When will DART hit the asteroid?

DART is launched into space aboard the SpaceX Falcon 9 on November 24, 2021. The spacecraft is nearing the end of 11 months The journey, having traveled 6.8 million miles (11 million kilometers) to reach Didymus. DART is is expected to reach its target on September 26 at 7:14 p.m. ET, at which time it will collide with Demorphos, thus self-destructing but potentially pushing the asteroid’s path.

Three course correction maneuvers are required in the last three weeks of flight to keep DART on track. The last of these maneuvers will occur approximately 24 hours before impact, during which time the navigation team will know the location of Dimorphos to an accuracy of 1.24 miles (2 kilometers), according to to NASA. From that point onthe independent navigation system DART, called SMART NAV, will direct it towards its target. SMART NAV is designed to distinguish between 2,650 feet (780 meters .) in widthDidymus of 525 feet wide (160-meterDimorphos, to prevent potential confusion at the scene.

Will we be able to see the effect?

yes! Multiple eyes, both in space and on Earth, will be watching the experience closely.

DART will provide a POV perspective from its demise by virtue of its only scientific tool, the Didymos reconnaissance and asteroid camera for visual navigation. Known as DRACO for short, which also feeds data to SMART NAV, this camera captures binary pair images on a DART approach. on July 27 DRACO Snapped a View of the Pair 20 million miles away (32 million kilometers).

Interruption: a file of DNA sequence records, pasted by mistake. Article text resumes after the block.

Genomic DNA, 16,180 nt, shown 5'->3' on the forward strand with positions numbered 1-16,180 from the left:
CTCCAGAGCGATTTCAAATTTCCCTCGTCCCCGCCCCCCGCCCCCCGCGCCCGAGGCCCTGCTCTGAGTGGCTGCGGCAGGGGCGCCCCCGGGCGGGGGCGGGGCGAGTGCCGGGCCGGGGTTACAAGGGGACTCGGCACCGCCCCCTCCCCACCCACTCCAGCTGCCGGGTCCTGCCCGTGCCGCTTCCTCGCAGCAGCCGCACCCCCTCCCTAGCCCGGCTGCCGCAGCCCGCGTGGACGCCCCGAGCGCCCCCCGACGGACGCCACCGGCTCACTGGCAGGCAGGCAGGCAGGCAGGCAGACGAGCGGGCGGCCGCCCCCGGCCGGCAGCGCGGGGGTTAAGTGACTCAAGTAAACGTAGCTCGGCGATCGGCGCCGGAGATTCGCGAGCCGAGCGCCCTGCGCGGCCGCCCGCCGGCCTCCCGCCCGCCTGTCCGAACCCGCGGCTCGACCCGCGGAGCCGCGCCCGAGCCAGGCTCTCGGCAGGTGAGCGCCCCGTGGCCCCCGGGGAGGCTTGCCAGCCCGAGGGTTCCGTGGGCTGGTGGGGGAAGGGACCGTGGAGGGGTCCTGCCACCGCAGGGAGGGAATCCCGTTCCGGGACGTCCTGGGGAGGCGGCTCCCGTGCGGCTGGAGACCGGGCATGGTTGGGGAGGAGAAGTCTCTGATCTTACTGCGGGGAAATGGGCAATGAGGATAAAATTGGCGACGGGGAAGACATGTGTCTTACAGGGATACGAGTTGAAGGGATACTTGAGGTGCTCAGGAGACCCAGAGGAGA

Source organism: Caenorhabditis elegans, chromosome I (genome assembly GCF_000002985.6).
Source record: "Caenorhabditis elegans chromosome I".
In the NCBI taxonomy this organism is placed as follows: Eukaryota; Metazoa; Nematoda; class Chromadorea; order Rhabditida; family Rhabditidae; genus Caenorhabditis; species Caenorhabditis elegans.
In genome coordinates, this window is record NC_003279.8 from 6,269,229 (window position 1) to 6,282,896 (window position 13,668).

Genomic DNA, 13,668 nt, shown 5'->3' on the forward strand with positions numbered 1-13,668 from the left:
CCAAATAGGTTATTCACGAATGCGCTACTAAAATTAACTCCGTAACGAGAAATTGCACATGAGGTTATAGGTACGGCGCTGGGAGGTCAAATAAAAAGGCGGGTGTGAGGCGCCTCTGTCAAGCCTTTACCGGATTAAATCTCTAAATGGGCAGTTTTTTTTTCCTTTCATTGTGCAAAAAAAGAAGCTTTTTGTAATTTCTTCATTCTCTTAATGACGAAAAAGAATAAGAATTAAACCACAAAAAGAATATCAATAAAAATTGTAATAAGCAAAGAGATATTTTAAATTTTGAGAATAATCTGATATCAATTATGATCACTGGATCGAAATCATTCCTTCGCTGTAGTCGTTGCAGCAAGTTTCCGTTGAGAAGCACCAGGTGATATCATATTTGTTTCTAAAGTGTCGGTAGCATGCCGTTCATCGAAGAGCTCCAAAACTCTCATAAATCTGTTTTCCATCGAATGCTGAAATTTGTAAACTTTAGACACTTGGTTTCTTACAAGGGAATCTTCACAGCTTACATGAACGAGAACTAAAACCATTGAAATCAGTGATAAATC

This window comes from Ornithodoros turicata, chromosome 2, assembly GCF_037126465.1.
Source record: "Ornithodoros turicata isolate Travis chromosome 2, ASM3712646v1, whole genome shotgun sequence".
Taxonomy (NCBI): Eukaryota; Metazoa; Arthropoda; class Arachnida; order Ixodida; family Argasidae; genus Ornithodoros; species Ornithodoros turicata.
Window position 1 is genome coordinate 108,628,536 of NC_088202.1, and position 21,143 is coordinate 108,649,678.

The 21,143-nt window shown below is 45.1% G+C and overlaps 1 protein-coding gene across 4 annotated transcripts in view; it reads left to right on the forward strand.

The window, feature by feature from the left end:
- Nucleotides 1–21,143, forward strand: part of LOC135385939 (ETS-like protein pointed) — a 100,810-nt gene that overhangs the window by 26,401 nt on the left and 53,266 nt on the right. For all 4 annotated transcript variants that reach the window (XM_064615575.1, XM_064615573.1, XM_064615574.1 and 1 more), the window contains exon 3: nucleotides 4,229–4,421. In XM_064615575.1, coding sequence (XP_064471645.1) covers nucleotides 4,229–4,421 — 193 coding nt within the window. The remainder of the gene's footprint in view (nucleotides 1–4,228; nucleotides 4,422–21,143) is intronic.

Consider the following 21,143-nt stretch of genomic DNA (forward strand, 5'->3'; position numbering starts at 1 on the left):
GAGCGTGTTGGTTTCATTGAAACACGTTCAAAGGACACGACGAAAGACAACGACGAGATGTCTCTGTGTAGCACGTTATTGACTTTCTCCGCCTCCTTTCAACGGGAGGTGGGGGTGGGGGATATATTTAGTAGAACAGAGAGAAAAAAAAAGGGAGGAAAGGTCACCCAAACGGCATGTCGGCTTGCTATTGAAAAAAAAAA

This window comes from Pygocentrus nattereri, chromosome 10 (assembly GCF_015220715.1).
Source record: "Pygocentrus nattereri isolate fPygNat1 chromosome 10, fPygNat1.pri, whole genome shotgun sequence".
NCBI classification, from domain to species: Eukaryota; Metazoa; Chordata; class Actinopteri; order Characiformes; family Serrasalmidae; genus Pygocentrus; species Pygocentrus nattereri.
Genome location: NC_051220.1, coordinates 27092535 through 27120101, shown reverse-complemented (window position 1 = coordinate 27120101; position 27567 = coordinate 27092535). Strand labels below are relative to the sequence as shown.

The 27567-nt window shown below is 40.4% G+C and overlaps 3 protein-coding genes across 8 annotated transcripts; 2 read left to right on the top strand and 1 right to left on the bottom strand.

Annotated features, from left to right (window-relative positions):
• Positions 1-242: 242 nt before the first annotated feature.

Dimorphos and Didymos as spotted by DART's DRACO instrument on July 27, when the probe was about 20 million miles away.

Dimorphos and Didymos as spotted by DART’s DRACO instrument on July 27, when the probe was about 20 million miles away.
picture: NASA JPL’s DART Navigation Team

We will also have in front-Row seats for this event by virtue of Light Italian cubes to photograph asteroidsor LICIACube. Built by the Italian Space Agency, LICIACube will separate from DART 10 days before impact. The two onboard cameras, called LUKE and LEIA, will get high-resolution color images from a safe distance.

Artist's depiction of DART (left) with a separate LICIACube vision.

Artist’s depiction of DART (left) with separationEd Liciacube is looking at.
picture: Italian space agency

Back on Earth, NASA’s ground-based telescopes and radar will be watching the event closely. You will use its own ESA Estrack networkwhich includes dish antennas in Argentina and Australia, to follow the experiment with an accuracy of several hundred metres.